Cooking Tips #3 (Gluten-Free)
In 1994 I was diagnosed with celiac disease, which led me to create Celiac.com in 1995. I created this site for a single purpose: To help as many people as possible with celiac disease get diagnosed so they can begin to live happy, healthy gluten-free lives. Celiac.com was the first site on the Internet dedicated solely to celiac disease, and since then it has become an invaluable resource to people worldwide who seek information about celiac disease and the gluten-free diet.
In 1998 I created The Gluten-Free Mall, Your Special Diet Superstore! which was also another Internet first—it was the first gluten-free food site to offer a shopping cart-style interface, and the ability for people to order gluten-free products manufactured by many different companies at a single Web site.
I am also co-author of the book Cereal Killers, and founder and publisher of Journal of Gluten Sensitivity.
- Xanthan gum can be substituted for guar gum.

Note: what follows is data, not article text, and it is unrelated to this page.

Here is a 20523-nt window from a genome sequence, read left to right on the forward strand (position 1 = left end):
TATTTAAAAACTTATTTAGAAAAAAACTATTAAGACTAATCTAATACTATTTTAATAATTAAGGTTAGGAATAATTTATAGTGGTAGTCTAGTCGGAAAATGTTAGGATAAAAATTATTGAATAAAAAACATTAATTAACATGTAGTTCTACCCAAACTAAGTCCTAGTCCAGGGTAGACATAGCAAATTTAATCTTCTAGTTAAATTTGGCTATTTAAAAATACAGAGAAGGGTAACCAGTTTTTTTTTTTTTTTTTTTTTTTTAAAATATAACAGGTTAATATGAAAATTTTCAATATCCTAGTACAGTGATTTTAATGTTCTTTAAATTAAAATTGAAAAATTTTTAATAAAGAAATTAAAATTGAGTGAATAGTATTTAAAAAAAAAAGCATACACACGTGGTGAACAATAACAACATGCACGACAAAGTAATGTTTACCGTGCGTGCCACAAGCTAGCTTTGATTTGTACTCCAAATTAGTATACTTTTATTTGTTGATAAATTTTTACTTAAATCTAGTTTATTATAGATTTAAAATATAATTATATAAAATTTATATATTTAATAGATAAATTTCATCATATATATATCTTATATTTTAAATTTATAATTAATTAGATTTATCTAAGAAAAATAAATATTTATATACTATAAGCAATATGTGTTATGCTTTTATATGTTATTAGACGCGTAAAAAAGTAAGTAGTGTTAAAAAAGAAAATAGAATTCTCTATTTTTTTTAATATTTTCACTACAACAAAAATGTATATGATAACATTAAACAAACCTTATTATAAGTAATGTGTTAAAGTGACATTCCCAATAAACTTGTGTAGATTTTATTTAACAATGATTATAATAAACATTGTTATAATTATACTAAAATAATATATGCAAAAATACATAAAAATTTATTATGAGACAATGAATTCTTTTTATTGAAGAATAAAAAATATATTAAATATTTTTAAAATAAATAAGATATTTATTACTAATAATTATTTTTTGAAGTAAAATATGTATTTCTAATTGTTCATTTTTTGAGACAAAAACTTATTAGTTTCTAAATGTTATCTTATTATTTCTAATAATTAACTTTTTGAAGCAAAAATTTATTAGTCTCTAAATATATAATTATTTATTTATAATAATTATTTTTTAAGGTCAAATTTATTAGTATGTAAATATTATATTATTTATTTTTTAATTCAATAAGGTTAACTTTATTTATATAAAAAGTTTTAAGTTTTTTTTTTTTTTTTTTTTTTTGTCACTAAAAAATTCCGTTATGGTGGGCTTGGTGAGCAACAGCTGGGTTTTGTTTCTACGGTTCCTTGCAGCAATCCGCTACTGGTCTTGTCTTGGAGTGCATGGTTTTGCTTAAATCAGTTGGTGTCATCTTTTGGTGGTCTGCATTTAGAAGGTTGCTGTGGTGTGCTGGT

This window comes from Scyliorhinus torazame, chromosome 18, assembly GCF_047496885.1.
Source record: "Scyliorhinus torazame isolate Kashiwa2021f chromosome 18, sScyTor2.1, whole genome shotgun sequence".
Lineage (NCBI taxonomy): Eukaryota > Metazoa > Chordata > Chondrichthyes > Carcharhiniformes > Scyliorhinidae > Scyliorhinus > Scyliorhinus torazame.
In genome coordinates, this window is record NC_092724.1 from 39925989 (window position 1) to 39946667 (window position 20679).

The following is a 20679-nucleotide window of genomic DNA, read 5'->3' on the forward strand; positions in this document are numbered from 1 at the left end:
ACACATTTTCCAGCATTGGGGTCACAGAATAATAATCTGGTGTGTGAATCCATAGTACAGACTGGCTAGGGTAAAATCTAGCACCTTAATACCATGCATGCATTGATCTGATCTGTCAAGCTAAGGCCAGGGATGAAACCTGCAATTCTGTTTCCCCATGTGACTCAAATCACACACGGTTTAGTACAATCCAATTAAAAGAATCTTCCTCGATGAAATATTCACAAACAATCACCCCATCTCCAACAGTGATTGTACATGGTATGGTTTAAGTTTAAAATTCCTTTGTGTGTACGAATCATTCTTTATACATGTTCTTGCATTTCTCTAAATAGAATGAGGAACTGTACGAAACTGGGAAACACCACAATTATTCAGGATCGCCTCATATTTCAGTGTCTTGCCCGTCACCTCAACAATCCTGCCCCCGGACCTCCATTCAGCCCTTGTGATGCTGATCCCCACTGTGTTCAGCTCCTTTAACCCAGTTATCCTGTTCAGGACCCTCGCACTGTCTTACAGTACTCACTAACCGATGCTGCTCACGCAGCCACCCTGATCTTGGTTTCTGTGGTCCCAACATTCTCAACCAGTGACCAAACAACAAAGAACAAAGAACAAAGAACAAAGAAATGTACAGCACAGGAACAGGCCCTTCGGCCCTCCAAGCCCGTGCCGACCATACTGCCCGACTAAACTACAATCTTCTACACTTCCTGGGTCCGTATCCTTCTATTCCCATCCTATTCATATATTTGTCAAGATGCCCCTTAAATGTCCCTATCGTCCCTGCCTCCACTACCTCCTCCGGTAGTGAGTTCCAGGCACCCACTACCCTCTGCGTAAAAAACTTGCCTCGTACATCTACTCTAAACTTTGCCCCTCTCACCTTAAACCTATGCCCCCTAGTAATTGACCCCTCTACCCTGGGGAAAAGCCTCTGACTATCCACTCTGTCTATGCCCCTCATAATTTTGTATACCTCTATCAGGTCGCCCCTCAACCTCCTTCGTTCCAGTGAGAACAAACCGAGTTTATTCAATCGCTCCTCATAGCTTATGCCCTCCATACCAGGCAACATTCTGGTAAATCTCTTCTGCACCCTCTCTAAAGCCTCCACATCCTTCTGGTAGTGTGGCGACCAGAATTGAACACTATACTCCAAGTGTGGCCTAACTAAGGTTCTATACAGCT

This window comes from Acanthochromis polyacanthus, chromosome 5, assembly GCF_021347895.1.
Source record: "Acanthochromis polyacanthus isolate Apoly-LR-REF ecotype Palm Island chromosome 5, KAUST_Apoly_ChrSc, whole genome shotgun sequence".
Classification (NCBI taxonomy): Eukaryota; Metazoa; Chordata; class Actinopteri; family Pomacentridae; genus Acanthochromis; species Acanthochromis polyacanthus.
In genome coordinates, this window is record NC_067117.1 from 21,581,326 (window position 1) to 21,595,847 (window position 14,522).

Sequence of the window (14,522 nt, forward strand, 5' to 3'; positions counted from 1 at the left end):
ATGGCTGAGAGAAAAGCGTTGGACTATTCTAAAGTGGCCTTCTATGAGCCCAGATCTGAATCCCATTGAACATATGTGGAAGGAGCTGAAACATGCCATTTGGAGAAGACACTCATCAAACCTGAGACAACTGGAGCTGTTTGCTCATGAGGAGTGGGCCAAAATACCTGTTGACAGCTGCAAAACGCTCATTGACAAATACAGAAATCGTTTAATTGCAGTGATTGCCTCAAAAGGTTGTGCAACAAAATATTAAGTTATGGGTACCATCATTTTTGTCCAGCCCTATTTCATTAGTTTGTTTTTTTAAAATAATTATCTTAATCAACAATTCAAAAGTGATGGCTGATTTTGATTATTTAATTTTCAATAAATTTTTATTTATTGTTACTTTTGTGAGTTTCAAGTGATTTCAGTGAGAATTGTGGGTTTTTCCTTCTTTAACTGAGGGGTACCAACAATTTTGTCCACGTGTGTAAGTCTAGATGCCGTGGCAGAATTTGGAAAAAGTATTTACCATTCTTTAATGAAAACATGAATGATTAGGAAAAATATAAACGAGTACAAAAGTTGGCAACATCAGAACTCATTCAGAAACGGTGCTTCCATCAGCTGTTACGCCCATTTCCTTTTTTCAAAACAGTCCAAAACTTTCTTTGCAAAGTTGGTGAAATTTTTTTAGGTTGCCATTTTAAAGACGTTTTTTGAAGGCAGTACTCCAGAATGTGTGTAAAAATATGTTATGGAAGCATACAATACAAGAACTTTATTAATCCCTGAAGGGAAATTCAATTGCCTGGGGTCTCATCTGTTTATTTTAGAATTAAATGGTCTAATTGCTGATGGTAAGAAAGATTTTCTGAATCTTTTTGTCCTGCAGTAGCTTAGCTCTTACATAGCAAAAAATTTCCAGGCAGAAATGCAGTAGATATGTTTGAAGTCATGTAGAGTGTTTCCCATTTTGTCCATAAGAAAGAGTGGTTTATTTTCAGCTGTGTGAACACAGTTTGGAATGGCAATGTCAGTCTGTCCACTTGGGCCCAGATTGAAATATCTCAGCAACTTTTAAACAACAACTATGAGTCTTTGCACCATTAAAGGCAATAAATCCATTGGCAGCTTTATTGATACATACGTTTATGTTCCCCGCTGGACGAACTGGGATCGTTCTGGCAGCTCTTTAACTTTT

- Rice bran can be substituted for rice polish.
- Sweet rice is a rice that is low (10 to 18 percent) in the starch compound called amylose.
- White rice can NOT be substituted for sweet rice (it is not sticky enough ).
- Tapioca flour works roughly the as tapioca starch.
- GF breads should be beaten by hand with a wooden spoon or spatula. A whisk doesnt work - the batter should be a bit too thick for this. The mix master over-beats them and they get too fine a texture and tend to fall. I believe this is what happens in bread machines.
- If you put 1 ½ tsp. of Cream of Tartar and 1 tsp. of baking soda in for two loaves, they do not interfere with the yeast but help the bread to rise and keep it up during baking.
- Limit the use of potato, bean, arrowroot and tapioca flour to about 25 % maximum. If the bread is sticky when baked, cut these flours down further.
Gluten Free All-purpose Flour (mix well):
1 ½ cups Sweet Rice Flour
1 cup Tapioca Starch Flour
1 cup Rice Polish
1 tablespoon Guar Gum
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